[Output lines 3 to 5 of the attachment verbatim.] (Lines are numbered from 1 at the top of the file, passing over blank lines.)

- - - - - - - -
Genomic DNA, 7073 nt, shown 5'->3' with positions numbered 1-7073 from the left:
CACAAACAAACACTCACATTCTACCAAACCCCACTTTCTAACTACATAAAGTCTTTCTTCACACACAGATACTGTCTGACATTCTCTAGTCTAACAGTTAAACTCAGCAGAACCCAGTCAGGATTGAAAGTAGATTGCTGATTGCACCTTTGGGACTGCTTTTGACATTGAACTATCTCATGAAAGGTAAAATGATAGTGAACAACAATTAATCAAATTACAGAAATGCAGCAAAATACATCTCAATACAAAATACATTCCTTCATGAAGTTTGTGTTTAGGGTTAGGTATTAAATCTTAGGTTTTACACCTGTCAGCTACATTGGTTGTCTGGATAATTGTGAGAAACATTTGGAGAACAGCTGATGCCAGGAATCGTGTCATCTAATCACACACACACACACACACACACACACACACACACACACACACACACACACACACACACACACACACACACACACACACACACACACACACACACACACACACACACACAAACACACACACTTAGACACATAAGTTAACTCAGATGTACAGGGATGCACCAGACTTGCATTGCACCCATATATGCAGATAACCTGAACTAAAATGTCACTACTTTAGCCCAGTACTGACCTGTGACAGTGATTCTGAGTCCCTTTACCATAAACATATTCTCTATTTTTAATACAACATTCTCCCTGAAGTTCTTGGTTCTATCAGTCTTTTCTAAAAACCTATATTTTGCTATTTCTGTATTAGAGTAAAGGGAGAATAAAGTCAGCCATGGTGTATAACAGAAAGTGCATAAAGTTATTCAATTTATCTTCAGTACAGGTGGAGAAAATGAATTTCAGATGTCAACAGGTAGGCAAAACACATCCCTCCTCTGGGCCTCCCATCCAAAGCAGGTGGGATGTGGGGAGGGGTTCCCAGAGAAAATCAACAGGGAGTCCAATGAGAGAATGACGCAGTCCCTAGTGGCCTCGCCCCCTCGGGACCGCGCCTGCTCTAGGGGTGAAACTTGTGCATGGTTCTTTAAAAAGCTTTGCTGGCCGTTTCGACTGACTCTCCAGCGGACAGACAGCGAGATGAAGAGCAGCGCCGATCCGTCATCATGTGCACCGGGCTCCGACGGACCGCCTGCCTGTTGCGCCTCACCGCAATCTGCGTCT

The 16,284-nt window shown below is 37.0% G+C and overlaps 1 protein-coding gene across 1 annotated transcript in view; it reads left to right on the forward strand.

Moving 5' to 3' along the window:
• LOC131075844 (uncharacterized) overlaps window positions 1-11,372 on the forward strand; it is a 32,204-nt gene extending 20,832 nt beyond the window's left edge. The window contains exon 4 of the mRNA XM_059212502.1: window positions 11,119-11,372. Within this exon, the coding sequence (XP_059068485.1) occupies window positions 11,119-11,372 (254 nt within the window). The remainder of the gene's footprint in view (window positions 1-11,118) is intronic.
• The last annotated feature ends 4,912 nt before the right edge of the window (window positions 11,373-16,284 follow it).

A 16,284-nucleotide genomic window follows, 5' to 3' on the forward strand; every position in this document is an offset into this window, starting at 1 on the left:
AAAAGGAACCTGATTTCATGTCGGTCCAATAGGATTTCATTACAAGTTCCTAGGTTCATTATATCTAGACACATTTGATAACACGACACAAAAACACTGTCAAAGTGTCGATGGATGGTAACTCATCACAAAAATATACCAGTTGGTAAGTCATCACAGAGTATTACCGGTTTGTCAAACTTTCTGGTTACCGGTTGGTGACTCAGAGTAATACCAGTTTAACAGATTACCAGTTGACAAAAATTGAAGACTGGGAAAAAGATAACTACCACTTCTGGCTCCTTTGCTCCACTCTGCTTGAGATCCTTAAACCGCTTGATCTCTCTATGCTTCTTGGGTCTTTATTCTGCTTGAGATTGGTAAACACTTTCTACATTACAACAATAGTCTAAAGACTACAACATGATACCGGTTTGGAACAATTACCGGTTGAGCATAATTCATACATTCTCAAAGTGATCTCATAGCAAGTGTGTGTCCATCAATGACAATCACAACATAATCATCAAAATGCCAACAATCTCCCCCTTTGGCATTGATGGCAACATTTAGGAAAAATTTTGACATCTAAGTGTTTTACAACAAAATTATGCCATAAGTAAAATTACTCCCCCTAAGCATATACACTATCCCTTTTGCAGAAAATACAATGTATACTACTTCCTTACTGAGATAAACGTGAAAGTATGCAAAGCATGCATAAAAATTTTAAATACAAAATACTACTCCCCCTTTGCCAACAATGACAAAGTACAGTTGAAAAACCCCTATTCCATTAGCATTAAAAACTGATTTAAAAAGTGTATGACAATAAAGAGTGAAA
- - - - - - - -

The 16,284-nt window shown below is 37.0% G+C and overlaps 1 protein-coding gene across 1 annotated transcript in view; it reads left to right on the forward strand.

Moving 5' to 3' along the window:
• LOC131075844 (uncharacterized) overlaps window positions 1-11,372 on the forward strand; it is a 32,204-nt gene extending 20,832 nt beyond the window's left edge. The window contains exon 4 of the mRNA XM_059212502.1: window positions 11,119-11,372. Within this exon, the coding sequence (XP_059068485.1) occupies window positions 11,119-11,372 (254 nt within the window). The remainder of the gene's footprint in view (window positions 1-11,118) is intronic.